The Italian Risorgimento Seen by its Women. The Key Roles of Sara Levi and Amelia Pincherle Moravia

Antonella Iovino (May 17, 2011)
In their support to Mazzini’s Partito d’Azione they both represented the liberal and secular Jewish intellectual panorama in Italy; their activism is the example of the important contribution of the Rosselli and Nathas Jewish families to Italian unity

The calendar of events surrounding the 150th anniversary of the Italian Unification continues to grow. This time it was Marina Calloni, from the Università Bicocca of Milan to give voice to the events of the Risorgimento. In the library of NYU’s Casa Italiana Zerilli-Marimò, Calloni shed some light on two unjustly forgotten female protagonists of the season: Sara Levi and Amelia Pincherle Moravia.

As Jews, they both lived important moments of the unification process of the 19th and 20th centuries: Sara Levi was born in 1819 and died in 1882, while Amelia Pincherle lived from 1870 to 1954. The names of their families are connected: Sara Levi was part of the Rosselli family on her mother’s side and married Moses Nathan, a German who later became a British citizen. Amelia Pincherle Moravia, sister of Carlo Moravia, the father of the famous author Alberto, belonged to a rich Jewish family who had supported the Republic of Venice against the Austrian Empire; she married Joe Rosselli, nephew of Sara Levi, and gave birth to three sons: Aldo, Nello and Carlo. Carlo Rosselli founded the anti-Fascist movement ‘Giustizia e Libertà’ in 1929.

Sara’s political activism was an example for her twelve children, all of which remarkably survived, as Calloni pointed out, considering the infant death rate of the century. Sara brought up her children with the earnings of the Minerary Establishment of Siele, near Mount Amiata, in Tuscany. Investing in the mine was a great intuition, demonstrating an uncommon entrepreneurship. Together with aiding the family, the economic stability helped finance charity work and political campains of the Risorgimento. A true patriot, she supported Mazzini during his exile in London, Lugano and Pisa, playing a key role in the Partito d’Azione. It was in her house in Pisa that Mazzini died, under the pseudonym Mr. Brown. Accused of conspiring, she was forced to seek refuge in Lugano and returned to Italy and Rome only at the end of the unification process, in 1871. Her children also made themselves known for their political commitment: the fifth-born Ernesto became mayor of Rome in 1907; it was the first time a Jewish Republican, an opposer of the Pope’s policies, was elected in a city still quite faithful to the idea of the Pontificial State.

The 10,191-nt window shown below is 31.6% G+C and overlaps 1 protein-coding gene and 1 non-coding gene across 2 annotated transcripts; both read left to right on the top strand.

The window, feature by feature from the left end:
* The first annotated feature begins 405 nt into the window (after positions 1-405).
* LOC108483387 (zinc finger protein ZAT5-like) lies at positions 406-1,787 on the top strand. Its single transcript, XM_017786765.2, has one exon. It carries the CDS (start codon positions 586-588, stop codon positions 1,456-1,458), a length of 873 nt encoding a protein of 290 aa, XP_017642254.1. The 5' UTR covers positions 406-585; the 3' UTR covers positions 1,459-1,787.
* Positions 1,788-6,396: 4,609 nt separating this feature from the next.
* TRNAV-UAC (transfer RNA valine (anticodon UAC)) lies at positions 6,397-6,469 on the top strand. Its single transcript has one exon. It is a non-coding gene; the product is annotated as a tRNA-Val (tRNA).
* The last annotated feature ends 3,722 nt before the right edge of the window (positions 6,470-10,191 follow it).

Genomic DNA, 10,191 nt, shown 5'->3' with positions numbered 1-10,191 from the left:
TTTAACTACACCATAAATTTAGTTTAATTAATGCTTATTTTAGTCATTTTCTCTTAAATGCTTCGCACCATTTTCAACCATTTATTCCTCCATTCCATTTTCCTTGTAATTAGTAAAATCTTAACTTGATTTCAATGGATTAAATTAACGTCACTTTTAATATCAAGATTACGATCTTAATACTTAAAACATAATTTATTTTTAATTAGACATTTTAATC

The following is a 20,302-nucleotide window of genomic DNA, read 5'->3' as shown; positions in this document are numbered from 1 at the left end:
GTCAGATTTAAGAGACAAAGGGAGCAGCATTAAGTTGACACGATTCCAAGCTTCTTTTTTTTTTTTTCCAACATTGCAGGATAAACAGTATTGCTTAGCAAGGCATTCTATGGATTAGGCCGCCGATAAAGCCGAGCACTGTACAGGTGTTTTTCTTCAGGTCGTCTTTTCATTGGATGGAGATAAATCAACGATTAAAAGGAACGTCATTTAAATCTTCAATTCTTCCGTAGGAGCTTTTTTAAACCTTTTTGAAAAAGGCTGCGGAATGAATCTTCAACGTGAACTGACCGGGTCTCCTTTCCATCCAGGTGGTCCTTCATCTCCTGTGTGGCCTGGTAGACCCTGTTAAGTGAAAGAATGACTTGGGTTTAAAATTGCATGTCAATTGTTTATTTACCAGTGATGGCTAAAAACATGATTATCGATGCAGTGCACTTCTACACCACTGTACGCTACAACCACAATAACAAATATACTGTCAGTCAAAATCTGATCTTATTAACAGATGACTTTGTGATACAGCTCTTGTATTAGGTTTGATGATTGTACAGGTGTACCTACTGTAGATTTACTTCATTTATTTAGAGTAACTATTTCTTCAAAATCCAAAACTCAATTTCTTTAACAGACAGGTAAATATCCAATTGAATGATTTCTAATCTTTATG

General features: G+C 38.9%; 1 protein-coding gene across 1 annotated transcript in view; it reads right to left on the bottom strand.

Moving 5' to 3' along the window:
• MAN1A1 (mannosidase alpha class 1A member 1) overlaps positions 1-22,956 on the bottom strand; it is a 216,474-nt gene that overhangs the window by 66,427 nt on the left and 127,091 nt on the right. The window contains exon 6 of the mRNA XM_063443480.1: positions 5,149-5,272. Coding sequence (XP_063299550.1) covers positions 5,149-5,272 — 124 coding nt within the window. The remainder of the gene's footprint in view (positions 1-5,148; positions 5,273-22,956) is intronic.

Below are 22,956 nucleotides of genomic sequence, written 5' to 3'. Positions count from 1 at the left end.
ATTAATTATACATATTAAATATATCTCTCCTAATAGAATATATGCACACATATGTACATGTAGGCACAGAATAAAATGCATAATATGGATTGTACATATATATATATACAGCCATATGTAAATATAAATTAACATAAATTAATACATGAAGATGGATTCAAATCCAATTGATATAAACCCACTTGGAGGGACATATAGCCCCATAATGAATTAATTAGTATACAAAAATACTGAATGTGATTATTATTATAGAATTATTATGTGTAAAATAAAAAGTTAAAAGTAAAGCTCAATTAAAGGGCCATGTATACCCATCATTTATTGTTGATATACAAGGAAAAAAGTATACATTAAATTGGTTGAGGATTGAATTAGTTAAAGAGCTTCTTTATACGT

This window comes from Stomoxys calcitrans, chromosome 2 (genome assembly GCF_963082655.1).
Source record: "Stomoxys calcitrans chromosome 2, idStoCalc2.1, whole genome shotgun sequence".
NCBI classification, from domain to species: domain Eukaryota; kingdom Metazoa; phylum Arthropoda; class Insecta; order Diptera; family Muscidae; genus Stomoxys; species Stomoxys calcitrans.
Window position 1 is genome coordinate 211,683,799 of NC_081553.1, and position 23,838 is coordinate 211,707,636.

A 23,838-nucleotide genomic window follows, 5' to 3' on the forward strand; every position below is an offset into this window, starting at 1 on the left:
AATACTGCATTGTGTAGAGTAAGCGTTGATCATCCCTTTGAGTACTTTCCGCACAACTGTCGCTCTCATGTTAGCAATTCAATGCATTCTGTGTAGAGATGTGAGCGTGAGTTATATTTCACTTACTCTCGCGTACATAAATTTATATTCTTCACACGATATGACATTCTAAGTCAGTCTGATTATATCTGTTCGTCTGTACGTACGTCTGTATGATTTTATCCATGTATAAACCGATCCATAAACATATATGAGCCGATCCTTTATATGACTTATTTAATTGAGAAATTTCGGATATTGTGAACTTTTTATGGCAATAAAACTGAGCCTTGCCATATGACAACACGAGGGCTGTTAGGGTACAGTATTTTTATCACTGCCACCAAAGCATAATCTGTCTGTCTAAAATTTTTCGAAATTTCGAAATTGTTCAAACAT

An art devotee, Amelia Pincherle was the first woman to win a prize for a play, in 1898, when she wrote ‘Anima’; tired of his infidelity, in 1902 she divorced her husband, a strong choice for the time. She began a new life as mother of three children, alone, and politically active. At first she was favorable to Italy’s intervention in World War I, but later changed her mind about the Savoia monarchs after Victor Emmanuel III signed the anti-Semitic laws under the Fascist dictatorship.   

Amelia, like Hannah Arendt, considered herself a Semite but and anti-Zionist: “I am certainly Jewish, but first of all I am Italian”, she would say.

The war also took the life of her son Aldo in 1916 at the Carnia front. Nello and Carlo were exiled for their opposition to Fascism and were assassinated in 1937. Destroyed by the death of her sons, Amelia exiled herself in Switzerland, England and the United States. She made up her mind to return to Italy only when it would become a free and republican country. In an article published during her time in America, she wrote: “Today I see the same problems in Italy; we need concrete action, diversified and with a new mentality”. Amelia returned to Italy in 1946.

In her presentation, Marina Calloni underlined how both these women belonged to the liberal, secular and Jewish tradition of the Italian political agenda, while at the same time representing two examples of female emancipation. The role of women in the Risorgimento and Mazzini’s agenda on female emancipation were the main topics of the discussion that followed the lecture, proof of the fact that speaking about women and politics isn’t always easy, and certainly not frequent.

Marina Calloni concluded: “To learn more about the life and thoughts of Sara and Amelia allows us to approach the analysis of the Risorgimento from a different point of view, the prospective of women; this said, their thought was characterized by always being original and free”.





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